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Conference examines Milosevic trial

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A conference at Indiana University Maurer School of Law - Bloomington will dissect the Slobodan Milosevic trial and determine its impact on international criminal law. Milosevic's death in 2006 brought his trial to an abrupt halt just 10 days before its end, leaving the court, the people of the former Yugoslavia, and the world without a definitive legal resolution.

"The Milosevic Trial: An Autopsy" will address several key issues, including measuring the impact of trials in affected communities; devising case management and institutional design lessons for complex leadership trials; and considering the relationship between formal and legal processes and broader post-conflict transitional justice initiatives.

Conference participants include Zdenko Tomanovic, Law Office Tomanovic and Milosevic's legal advisor; Marco Prelec, director of the Balkans Project at International Crisis Group and former research officer with the Office of the Prosecutor of the International Criminal Tribunal for the former Yugoslavia; and Nina Kisic, lawyer in the criminal defense section, Court of Bosnia and Herzegovina.

The event is free and open to the public Feb. 19-21. More details about the speakers, topics, and a tentative schedule are available on the law school's Web site. The conference is co-sponsored by IU's Russian and East European Institute and Center for West European Studies.

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  1. KUDOS to the Indiana Supreme Court for realizing that some bureacracies need to go to the stake. Recall what RWR said: "No government ever voluntarily reduces itself in size. Government programs, once launched, never disappear. Actually, a government bureau is the nearest thing to eternal life we'll ever see on this earth!" NOW ... what next to this rare and inspiring chopping block? Well, the Commission on Gender and Race (but not religion!?!) is way overdue. And some other Board's could be cut with a positive for State and the reputation of the Indiana judiciary.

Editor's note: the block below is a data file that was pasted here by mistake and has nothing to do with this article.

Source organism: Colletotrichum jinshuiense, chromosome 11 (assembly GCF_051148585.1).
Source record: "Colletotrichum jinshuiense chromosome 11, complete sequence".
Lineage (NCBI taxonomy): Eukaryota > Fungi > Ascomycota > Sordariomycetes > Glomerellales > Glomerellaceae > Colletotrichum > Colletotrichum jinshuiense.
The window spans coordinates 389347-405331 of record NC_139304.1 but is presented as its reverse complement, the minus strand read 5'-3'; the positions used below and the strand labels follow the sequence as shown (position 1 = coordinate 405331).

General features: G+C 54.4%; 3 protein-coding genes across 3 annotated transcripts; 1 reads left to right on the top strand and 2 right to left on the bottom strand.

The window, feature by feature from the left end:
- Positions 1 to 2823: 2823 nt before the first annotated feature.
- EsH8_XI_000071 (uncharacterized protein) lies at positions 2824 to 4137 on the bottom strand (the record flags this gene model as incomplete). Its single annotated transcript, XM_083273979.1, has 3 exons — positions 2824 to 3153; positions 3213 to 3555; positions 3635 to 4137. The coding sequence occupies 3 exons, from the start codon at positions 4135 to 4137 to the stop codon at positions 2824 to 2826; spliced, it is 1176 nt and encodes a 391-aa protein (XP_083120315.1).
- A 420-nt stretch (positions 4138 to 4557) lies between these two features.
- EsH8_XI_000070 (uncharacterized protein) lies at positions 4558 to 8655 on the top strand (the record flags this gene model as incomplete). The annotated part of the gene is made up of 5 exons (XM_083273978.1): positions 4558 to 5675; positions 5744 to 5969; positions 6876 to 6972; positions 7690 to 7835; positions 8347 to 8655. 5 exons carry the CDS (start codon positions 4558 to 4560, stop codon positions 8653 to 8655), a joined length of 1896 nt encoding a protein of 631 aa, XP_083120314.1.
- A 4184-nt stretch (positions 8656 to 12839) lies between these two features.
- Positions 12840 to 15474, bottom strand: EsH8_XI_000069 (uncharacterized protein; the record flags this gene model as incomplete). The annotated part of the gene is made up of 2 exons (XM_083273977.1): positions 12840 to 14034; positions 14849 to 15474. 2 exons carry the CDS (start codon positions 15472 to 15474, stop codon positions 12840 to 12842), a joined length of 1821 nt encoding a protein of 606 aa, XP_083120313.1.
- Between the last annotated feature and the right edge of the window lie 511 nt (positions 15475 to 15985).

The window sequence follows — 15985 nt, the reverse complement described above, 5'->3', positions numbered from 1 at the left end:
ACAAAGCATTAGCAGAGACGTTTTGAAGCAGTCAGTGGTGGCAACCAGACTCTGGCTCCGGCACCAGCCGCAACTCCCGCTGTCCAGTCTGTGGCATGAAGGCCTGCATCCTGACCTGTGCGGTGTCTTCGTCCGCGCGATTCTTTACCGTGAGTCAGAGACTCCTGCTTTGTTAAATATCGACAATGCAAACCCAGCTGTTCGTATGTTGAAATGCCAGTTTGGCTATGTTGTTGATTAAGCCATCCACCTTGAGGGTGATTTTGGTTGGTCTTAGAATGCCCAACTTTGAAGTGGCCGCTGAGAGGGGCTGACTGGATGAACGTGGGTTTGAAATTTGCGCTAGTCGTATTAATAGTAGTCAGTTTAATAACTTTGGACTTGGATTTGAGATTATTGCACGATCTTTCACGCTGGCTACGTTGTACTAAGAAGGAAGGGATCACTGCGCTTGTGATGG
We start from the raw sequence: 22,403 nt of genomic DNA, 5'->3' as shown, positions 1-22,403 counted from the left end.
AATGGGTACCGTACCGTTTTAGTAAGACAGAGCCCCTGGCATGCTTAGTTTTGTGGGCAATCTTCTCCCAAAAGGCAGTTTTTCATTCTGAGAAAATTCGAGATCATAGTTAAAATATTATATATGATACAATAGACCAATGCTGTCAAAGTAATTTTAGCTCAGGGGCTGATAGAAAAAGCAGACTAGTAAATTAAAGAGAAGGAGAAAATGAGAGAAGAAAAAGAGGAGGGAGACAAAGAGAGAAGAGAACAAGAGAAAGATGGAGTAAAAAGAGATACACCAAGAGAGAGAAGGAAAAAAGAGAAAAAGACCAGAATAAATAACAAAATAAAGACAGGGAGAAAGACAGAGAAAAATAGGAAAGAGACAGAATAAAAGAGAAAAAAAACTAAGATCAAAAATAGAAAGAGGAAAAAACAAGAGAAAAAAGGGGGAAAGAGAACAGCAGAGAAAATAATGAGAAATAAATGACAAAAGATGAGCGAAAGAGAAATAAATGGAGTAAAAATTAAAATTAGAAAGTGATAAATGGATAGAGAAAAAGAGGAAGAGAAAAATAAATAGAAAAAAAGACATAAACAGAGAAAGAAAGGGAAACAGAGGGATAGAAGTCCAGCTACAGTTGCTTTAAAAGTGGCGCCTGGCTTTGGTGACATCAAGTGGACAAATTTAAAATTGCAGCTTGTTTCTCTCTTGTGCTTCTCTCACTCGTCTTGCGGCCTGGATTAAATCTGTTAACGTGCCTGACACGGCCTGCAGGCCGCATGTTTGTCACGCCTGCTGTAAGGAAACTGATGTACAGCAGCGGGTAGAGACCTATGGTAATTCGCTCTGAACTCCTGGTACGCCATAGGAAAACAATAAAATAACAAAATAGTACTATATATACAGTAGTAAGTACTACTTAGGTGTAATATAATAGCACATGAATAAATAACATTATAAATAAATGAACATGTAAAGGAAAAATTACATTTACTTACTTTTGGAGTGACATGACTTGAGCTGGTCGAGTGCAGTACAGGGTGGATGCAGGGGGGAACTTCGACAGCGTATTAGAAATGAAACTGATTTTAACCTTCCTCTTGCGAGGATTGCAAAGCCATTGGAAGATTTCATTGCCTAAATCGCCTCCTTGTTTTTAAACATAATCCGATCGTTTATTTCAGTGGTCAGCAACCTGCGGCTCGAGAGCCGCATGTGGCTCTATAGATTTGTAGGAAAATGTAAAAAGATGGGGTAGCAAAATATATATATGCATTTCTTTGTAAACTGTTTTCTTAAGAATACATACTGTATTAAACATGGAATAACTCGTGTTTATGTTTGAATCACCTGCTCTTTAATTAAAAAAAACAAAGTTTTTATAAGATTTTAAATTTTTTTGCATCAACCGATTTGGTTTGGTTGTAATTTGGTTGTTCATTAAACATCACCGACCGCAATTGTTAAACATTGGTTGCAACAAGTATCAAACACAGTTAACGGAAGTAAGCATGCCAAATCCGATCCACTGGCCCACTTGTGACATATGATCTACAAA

2. During a visit where an informant with police wears audio and video, does the video necessary have to show hand to hand transaction of money and narcotics?

  3. I will agree with that as soon as law schools stop lying to prospective students about salaries and employment opportunities in the legal profession. There is no defense to the fraudulent numbers first year salaries they post to mislead people into going to law school.

  4. The sad thing is that no fish were thrown overboard The "greenhorn" who had never fished before those 5 days was interrogated for over 4 hours by 5 officers until his statement was illicited, "I don't want to go to prison....." The truth is that these fish were measured frozen off shore and thawed on shore. The FWC (state) officer did not know fish shrink, so the only reason that these fish could be bigger was a swap. There is no difference between a 19 1/2 fish or 19 3/4 fish, short fish is short fish, the ticket was written. In addition the FWC officer testified at trial, he does not measure fish in accordance with federal law. There was a document prepared by the FWC expert that said yes, fish shrink and if these had been measured correctly they averaged over 20 inches (offshore frozen). This was a smoke and mirror prosecution.

  5. I love this, Dave! Many congrats to you! We've come a long way from studying for the bar together! :)

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